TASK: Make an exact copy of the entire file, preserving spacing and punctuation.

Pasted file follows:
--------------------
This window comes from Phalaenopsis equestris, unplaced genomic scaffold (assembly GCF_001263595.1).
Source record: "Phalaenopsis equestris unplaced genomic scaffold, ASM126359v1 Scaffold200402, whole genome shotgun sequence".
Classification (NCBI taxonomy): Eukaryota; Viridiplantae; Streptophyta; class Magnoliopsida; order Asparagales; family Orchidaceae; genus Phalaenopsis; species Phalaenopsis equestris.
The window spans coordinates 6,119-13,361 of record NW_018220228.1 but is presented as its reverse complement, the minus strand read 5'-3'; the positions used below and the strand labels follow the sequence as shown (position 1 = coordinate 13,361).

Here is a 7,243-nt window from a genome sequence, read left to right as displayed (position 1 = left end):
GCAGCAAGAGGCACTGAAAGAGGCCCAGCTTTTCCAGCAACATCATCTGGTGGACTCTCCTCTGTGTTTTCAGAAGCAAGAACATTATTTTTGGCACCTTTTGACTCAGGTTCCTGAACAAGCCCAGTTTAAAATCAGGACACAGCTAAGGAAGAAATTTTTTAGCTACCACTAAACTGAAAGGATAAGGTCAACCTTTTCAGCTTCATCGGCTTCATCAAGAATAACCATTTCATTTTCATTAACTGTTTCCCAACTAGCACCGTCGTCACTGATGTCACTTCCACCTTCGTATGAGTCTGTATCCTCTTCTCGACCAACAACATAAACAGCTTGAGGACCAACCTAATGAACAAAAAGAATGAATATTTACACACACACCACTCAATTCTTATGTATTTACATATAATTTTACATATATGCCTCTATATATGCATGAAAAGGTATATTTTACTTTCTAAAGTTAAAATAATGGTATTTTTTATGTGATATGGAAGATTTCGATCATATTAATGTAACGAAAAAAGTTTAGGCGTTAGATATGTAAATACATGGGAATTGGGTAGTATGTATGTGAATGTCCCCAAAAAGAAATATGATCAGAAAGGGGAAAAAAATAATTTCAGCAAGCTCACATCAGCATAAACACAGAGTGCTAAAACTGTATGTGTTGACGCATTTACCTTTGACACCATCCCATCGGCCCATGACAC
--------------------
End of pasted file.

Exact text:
This window comes from Phalaenopsis equestris, unplaced genomic scaffold (assembly GCF_001263595.1).
Source record: "Phalaenopsis equestris unplaced genomic scaffold, ASM126359v1 Scaffold200402, whole genome shotgun sequence".
Classification (NCBI taxonomy): Eukaryota; Viridiplantae; Streptophyta; class Magnoliopsida; order Asparagales; family Orchidaceae; genus Phalaenopsis; species Phalaenopsis equestris.
The window spans coordinates 6,119-13,361 of record NW_018220228.1 but is presented as its reverse complement, the minus strand read 5'-3'; the positions used below and the strand labels follow the sequence as shown (position 1 = coordinate 13,361).

Here is a 7,243-nt window from a genome sequence, read left to right as displayed (position 1 = left end):
GCAGCAAGAGGCACTGAAAGAGGCCCAGCTTTTCCAGCAACATCATCTGGTGGACTCTCCTCTGTGTTTTCAGAAGCAAGAACATTATTTTTGGCACCTTTTGACTCAGGTTCCTGAACAAGCCCAGTTTAAAATCAGGACACAGCTAAGGAAGAAATTTTTTAGCTACCACTAAACTGAAAGGATAAGGTCAACCTTTTCAGCTTCATCGGCTTCATCAAGAATAACCATTTCATTTTCATTAACTGTTTCCCAACTAGCACCGTCGTCACTGATGTCACTTCCACCTTCGTATGAGTCTGTATCCTCTTCTCGACCAACAACATAAACAGCTTGAGGACCAACCTAATGAACAAAAAGAATGAATATTTACACACACACCACTCAATTCTTATGTATTTACATATAATTTTACATATATGCCTCTATATATGCATGAAAAGGTATATTTTACTTTCTAAAGTTAAAATAATGGTATTTTTTATGTGATATGGAAGATTTCGATCATATTAATGTAACGAAAAAAGTTTAGGCGTTAGATATGTAAATACATGGGAATTGGGTAGTATGTATGTGAATGTCCCCAAAAAGAAATATGATCAGAAAGGGGAAAAAAATAATTTCAGCAAGCTCACATCAGCATAAACACAGAGTGCTAAAACTGTATGTGTTGACGCATTTACCTTTGACACCATCCCATCGGCCCATGACAC